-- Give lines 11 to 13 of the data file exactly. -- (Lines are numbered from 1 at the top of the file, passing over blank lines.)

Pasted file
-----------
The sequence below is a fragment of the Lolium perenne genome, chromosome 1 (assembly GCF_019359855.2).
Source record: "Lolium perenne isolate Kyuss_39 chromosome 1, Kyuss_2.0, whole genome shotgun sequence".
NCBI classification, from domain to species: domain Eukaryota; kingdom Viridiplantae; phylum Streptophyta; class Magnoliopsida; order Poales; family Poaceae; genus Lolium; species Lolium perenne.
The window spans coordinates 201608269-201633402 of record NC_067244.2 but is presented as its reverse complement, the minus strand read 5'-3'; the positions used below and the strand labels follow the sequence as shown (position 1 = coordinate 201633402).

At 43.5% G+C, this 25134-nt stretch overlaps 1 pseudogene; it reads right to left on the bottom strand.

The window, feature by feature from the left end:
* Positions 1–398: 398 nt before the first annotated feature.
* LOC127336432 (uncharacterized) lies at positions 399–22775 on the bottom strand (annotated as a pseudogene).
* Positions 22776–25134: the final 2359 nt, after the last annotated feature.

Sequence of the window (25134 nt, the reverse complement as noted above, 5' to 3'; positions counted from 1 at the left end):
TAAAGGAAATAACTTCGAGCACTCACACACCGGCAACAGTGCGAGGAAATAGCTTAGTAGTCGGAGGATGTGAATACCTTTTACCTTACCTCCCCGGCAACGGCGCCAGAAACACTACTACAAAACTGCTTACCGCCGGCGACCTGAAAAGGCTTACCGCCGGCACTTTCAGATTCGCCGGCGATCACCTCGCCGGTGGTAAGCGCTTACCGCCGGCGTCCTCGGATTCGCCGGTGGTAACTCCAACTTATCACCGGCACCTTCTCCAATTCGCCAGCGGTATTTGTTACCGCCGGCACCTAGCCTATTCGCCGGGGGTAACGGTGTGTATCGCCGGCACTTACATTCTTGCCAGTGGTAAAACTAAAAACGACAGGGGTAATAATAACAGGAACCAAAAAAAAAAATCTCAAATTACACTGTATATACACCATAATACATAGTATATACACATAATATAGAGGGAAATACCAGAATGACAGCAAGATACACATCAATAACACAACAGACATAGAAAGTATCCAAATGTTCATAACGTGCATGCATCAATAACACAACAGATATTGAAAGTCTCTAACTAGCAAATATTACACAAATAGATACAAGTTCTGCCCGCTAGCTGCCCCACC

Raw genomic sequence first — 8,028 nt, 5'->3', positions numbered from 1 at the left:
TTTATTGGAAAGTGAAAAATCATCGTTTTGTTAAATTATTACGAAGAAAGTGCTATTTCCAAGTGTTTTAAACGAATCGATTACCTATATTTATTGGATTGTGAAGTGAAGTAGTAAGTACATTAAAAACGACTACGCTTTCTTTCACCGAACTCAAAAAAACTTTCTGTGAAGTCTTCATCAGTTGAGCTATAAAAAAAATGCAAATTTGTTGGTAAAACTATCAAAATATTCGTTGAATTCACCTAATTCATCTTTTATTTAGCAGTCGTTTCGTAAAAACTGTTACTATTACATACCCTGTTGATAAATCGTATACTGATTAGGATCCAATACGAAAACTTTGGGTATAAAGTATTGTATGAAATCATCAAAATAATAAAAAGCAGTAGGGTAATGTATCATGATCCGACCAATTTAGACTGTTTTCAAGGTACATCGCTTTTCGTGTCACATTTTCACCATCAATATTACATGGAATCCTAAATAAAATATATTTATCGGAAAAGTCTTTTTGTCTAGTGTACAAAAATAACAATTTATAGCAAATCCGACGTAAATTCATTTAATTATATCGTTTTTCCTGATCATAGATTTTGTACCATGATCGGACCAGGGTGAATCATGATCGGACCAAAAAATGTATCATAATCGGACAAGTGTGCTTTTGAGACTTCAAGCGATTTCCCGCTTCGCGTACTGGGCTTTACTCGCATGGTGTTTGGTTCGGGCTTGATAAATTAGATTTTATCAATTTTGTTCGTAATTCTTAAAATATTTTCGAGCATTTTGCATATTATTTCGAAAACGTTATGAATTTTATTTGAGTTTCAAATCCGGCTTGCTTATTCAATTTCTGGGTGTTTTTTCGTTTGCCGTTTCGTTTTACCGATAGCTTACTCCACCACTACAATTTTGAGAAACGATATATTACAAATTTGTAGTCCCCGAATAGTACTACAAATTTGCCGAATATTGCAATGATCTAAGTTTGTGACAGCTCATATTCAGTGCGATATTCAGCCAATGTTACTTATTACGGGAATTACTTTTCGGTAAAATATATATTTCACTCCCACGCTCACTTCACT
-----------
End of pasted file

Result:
TAAAGGAAATAACTTCGAGCACTCACACACCGGCAACAGTGCGAGGAAATAGCTTAGTAGTCGGAGGATGTGAATACCTTTTACCTTACCTCCCCGGCAACGGCGCCAGAAACACTACTACAAAACTGCTTACCGCCGGCGACCTGAAAAGGCTTACCGCCGGCACTTTCAGATTCGCCGGCGATCACCTCGCCGGTGGTAAGCGCTTACCGCCGGCGTCCTCGGATTCGCCGGTGGTAACTCCAACTTATCACCGGCACCTTCTCCAATTCGCCAGCGGTATTTGTTACCGCCGGCACCTAGCCTATTCGCCGGGGGTAACGGTGTGTATCGCCGGCACTTACATTCTTGCCAGTGGTAAAACTAAAAACGACAGGGGTAATAATAACAGGAACCAAAAAAAAAAATCTCAAATTACACTGTATATACACCATAATACATAGTATATACACATAATATAGAGGGAAATACCAGAATGACAGCAAGATACACATCAATAACACAACAGACATAGAAAGTATCCAAATGTTCATAACGTGCATGCATCAATAACACAACAGATATTGAAAGTCTCTAACTAGCAAATATTACACAAATAGATACAAGTTCTGCCCGCTAGCTGCCCCACC

Raw genomic sequence first — 8,028 nt, 5'->3', positions numbered from 1 at the left:
TTTATTGGAAAGTGAAAAATCATCGTTTTGTTAAATTATTACGAAGAAAGTGCTATTTCCAAGTGTTTTAAACGAATCGATTACCTATATTTATTGGATTGTGAAGTGAAGTAGTAAGTACATTAAAAACGACTACGCTTTCTTTCACCGAACTCAAAAAAACTTTCTGTGAAGTCTTCATCAGTTGAGCTATAAAAAAAATGCAAATTTGTTGGTAAAACTATCAAAATATTCGTTGAATTCACCTAATTCATCTTTTATTTAGCAGTCGTTTCGTAAAAACTGTTACTATTACATACCCTGTTGATAAATCGTATACTGATTAGGATCCAATACGAAAACTTTGGGTATAAAGTATTGTATGAAATCATCAAAATAATAAAAAGCAGTAGGGTAATGTATCATGATCCGACCAATTTAGACTGTTTTCAAGGTACATCGCTTTTCGTGTCACATTTTCACCATCAATATTACATGGAATCCTAAATAAAATATATTTATCGGAAAAGTCTTTTTGTCTAGTGTACAAAAATAACAATTTATAGCAAATCCGACGTAAATTCATTTAATTATATCGTTTTTCCTGATCATAGATTTTGTACCATGATCGGACCAGGGTGAATCATGATCGGACCAAAAAATGTATCATAATCGGACAAGTGTGCTTTTGAGACTTCAAGCGATTTCCCGCTTCGCGTACTGGGCTTTACTCGCATGGTGTTTGGTTCGGGCTTGATAAATTAGATTTTATCAATTTTGTTCGTAATTCTTAAAATATTTTCGAGCATTTTGCATATTATTTCGAAAACGTTATGAATTTTATTTGAGTTTCAAATCCGGCTTGCTTATTCAATTTCTGGGTGTTTTTTCGTTTGCCGTTTCGTTTTACCGATAGCTTACTCCACCACTACAATTTTGAGAAACGATATATTACAAATTTGTAGTCCCCGAATAGTACTACAAATTTGCCGAATATTGCAATGATCTAAGTTTGTGACAGCTCATATTCAGTGCGATATTCAGCCAATGTTACTTATTACGGGAATTACTTTTCGGTAAAATATATATTTCACTCCCACGCTCACTTCACT